Nature

Utah tourists throwing dino footprints into a lake just for the sake of fun

- Advertisement -
- Advertisement -

Visitors at Utah state park have been destroying the 2000 years old ancient dinosaur tracks. It is known that the sandstones have imprinted tracks of the dinosaur but are sadly thrown into a nearby lake. In particular, officials claim that tourists have removed sandstone pieces imprinted with ancient dinosaur tracks and have thrown them into a nearby lake, potentially destroying or dissolving the ancient artifacts. Tourists threw the tracks around as if they were merely rocks.

- Advertisement -

Although officials say that visitors at Utah state park probably do not always realize that the rocks they throw into the lake contain dinosaur footprints, it is still not clear why they try to remove sandstone from a state park and throw it first into a lake.

What park’s manager has to say?

The park’s manager, Josh Hansen, said that recently a kid was caught with two tracks in his hands, as he was about to throw them into the water. However, by the time Hansen reached him, the boy had already thrown several tracks into the lake. He estimates that in the last six months, at least 10 of the more significant, more visible footprints that range from 3 to 17 inches (8 to 43 cm) long have disappeared. The destruction of ancient dinosaur tracks wasn’t intentional, and most of it was done by children who just for fun purpose want to make a big splash in the water.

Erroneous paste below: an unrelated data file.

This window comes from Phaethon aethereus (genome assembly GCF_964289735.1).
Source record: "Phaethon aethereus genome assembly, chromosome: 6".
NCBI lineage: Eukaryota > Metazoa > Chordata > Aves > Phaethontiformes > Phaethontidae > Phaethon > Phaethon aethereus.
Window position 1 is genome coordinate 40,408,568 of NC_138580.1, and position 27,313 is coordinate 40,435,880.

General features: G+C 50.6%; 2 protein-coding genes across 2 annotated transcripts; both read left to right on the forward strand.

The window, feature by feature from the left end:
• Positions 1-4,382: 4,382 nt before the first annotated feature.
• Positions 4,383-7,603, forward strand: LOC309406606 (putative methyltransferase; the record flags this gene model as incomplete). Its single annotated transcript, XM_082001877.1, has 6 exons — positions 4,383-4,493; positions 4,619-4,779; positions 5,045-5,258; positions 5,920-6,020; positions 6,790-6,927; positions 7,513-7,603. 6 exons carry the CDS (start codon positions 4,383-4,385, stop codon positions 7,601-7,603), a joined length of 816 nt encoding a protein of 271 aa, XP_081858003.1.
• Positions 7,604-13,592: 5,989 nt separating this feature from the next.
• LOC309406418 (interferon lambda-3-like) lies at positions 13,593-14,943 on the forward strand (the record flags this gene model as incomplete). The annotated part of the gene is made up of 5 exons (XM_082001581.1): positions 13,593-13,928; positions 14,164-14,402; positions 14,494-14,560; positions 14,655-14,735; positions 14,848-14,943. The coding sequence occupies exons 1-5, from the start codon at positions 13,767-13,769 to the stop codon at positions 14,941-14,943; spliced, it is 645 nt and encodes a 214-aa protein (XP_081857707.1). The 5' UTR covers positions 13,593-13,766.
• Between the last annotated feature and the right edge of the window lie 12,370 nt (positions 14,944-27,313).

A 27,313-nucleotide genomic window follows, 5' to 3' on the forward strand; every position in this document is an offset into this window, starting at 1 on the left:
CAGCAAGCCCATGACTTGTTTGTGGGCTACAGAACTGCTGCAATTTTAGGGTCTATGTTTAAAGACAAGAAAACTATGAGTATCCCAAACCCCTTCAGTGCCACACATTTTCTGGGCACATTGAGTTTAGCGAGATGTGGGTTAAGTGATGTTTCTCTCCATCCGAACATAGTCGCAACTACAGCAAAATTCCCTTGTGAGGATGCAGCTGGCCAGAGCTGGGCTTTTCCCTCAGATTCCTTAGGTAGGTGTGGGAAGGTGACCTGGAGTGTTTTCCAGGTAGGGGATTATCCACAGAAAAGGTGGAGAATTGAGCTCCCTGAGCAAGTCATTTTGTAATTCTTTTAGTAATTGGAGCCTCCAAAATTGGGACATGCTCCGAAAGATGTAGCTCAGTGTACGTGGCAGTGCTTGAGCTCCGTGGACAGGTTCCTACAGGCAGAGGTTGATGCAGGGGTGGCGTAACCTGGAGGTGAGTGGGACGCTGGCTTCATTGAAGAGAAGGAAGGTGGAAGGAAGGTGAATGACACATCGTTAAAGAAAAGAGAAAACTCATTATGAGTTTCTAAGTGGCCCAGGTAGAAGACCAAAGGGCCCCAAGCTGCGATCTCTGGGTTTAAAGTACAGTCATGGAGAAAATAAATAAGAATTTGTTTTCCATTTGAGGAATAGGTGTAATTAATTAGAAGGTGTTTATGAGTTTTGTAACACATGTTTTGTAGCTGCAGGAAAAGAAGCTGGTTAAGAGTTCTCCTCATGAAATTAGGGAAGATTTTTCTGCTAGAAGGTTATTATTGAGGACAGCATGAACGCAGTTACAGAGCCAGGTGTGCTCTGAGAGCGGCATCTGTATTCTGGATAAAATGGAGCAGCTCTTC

It is becoming a big issue

The park is considering sending a dive team back from the lakebed to recover what they can. For now, it’s putting up more signs telling visitors not to touch the sandstone, but it is disappointing that people don’t pay attention to the current signs that warn them not to damage the area anymore. Citations are also used as a preventive measure. Park officials mentioned while throwing rocks into the water is not illegal, but displacing the rocks that contain tracks is.

Not happening for the first time

This is not the first time for something like this to happen. Three Boy Scouts had been punished with this very issue in the juvenile court back in 2001. Then, amateur divers helped park management, who went into the water and collected most of the rocks. Now, they are considering doing the same thing, the state Utah parks mission is to send a dive team to get back the tossed dinosaur footprints.

Winding up

This is disturbing in several ways. The ancient dinosaur tracks are an essential part of what makes Red Fleet State Park so beautiful and unique, and one of the main reasons tourists first visit the park. Besides this, they also have a significant scientific value.

Back to top button